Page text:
Good News in a Bad Year

Congrats! We’ve nearly made it to the end of a particularly challenging and exhausting year. For many, bad news – about a pandemic, political unrests, huge wildfires and as always, climate change – was even more part and parcel of their daily media consumption. But: not all is bleak. The Crowther Lab always tries to uncover and highlight hopeful and inspiring stories. So, here’s a list of recommended movies, podcasts and news articles that we’re featured in to end your year on a positive note. Some you might have already seen, but others may be worth a click now. 😉 Wishing you happy holidays and a pleasant end to 2020!

Documentaries and TV-Series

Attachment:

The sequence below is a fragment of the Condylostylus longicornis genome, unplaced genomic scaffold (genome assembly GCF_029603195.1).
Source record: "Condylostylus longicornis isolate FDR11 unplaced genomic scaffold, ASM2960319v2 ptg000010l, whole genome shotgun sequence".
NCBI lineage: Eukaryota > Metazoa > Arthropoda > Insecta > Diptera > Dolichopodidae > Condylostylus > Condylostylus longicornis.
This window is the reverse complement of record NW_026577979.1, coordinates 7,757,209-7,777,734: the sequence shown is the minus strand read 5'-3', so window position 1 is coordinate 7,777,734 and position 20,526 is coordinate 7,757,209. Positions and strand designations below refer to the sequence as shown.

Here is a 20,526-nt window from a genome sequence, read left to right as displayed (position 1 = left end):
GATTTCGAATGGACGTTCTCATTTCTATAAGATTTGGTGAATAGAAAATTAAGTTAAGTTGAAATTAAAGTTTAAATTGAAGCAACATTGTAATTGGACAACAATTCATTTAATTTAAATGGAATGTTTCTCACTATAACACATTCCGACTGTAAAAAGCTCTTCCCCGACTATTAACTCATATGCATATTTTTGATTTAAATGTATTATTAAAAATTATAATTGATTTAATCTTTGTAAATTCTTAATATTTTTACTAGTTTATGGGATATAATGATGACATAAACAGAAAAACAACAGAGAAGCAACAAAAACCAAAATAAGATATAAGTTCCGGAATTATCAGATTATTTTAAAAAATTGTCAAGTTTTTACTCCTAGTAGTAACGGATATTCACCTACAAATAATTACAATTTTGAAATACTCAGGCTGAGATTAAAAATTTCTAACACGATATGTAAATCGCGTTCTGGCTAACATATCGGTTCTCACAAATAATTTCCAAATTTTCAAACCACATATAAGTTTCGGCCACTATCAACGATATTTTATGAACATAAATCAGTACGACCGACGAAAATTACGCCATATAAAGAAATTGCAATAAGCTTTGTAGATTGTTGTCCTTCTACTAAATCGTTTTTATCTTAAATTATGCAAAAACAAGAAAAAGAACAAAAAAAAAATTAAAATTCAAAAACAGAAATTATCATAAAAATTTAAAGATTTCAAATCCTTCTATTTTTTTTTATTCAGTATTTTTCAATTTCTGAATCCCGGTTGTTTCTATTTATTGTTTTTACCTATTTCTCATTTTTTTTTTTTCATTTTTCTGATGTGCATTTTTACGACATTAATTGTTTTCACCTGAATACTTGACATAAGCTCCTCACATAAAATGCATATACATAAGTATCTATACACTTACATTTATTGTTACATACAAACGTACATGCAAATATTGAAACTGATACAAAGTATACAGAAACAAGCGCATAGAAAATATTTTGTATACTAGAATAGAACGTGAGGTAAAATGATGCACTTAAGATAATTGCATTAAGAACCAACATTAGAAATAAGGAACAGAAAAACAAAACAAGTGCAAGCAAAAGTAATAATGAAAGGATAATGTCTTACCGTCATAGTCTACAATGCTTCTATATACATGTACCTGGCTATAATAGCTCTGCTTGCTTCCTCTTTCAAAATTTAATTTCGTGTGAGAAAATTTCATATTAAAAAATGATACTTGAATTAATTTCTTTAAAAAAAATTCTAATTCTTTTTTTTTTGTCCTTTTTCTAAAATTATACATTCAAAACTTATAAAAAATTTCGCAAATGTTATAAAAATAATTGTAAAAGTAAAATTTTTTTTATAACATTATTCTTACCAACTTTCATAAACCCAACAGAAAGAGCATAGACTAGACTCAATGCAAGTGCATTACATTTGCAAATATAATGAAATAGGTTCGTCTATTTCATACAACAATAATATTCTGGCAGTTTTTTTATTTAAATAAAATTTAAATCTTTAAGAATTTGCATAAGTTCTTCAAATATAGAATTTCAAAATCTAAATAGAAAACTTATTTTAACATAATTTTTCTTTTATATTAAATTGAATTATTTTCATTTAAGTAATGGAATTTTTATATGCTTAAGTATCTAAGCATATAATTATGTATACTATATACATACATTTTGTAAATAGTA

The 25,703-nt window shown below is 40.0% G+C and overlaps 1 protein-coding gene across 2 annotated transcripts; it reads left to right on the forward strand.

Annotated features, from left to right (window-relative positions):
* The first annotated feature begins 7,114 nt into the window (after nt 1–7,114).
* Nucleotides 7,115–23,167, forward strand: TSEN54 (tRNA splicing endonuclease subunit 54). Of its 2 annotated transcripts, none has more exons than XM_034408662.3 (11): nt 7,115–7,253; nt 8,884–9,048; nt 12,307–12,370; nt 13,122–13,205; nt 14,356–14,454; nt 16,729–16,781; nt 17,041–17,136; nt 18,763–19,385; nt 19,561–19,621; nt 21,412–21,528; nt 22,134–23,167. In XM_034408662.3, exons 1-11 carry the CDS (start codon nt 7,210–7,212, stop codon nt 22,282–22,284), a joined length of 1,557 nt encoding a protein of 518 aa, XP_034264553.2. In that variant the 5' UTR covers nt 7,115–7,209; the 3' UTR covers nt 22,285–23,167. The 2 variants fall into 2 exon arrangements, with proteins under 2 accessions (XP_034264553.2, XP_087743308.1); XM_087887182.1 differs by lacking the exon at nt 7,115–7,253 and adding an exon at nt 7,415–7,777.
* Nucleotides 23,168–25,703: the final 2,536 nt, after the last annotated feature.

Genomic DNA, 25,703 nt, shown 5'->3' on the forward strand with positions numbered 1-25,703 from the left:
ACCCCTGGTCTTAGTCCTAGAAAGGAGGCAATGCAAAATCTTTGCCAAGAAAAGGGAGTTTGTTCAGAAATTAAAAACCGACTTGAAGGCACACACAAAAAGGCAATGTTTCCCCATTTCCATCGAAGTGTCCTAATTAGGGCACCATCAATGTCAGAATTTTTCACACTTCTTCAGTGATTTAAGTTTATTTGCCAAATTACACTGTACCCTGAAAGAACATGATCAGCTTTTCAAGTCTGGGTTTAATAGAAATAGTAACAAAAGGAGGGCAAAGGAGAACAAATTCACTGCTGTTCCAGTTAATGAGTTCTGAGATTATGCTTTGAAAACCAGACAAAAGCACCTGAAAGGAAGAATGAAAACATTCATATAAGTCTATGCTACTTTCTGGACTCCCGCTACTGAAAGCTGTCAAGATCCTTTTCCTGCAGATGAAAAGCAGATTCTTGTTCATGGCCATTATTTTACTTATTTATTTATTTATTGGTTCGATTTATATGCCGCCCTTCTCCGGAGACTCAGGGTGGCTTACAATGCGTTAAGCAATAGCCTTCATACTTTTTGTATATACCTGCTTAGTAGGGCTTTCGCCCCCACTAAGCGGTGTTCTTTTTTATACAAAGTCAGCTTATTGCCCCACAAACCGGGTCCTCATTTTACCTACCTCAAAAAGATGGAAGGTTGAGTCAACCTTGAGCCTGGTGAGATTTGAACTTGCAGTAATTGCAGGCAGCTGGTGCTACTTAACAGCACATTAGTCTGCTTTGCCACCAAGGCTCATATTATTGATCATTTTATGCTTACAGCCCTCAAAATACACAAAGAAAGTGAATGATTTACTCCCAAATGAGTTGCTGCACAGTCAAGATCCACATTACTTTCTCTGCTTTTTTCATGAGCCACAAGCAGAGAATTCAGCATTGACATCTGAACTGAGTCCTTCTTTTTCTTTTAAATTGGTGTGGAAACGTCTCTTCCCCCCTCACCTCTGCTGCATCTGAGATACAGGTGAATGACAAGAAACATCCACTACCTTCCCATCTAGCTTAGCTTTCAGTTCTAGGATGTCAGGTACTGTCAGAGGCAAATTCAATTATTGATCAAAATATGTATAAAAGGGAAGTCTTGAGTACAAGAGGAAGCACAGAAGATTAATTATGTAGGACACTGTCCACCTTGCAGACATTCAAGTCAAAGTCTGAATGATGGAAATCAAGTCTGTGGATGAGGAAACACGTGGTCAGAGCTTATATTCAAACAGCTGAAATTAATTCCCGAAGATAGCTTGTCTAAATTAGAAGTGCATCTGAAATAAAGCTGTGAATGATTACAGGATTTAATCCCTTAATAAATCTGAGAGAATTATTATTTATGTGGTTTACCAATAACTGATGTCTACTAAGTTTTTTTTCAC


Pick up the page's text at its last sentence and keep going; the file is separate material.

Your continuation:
Can We Cool the Planet? – PBS Nova

We need thousands of solutions if we want to tackle climate change.

– Constantin Zohner, Can We Cool the Planet?

And guess what? These solutions do exist! Scientists all over the world are working hard to improve technologies and find new ways of drawing down or repurposing carbon from our atmosphere. PBS Nova’s Can We Cool the Planet? takes a look at the latest advances to mitigate climate change – from direct air capture to geoengineering, to carbon neutral fuel and nature based solutions (represented by Tom Crowther, Constantin and Johan from our lab). This documentary has super fascinating insights, a hopeful tone and great explainers. What it doesn’t have? A bleak perspective, that’s for sure!

The Age of Nature – PBS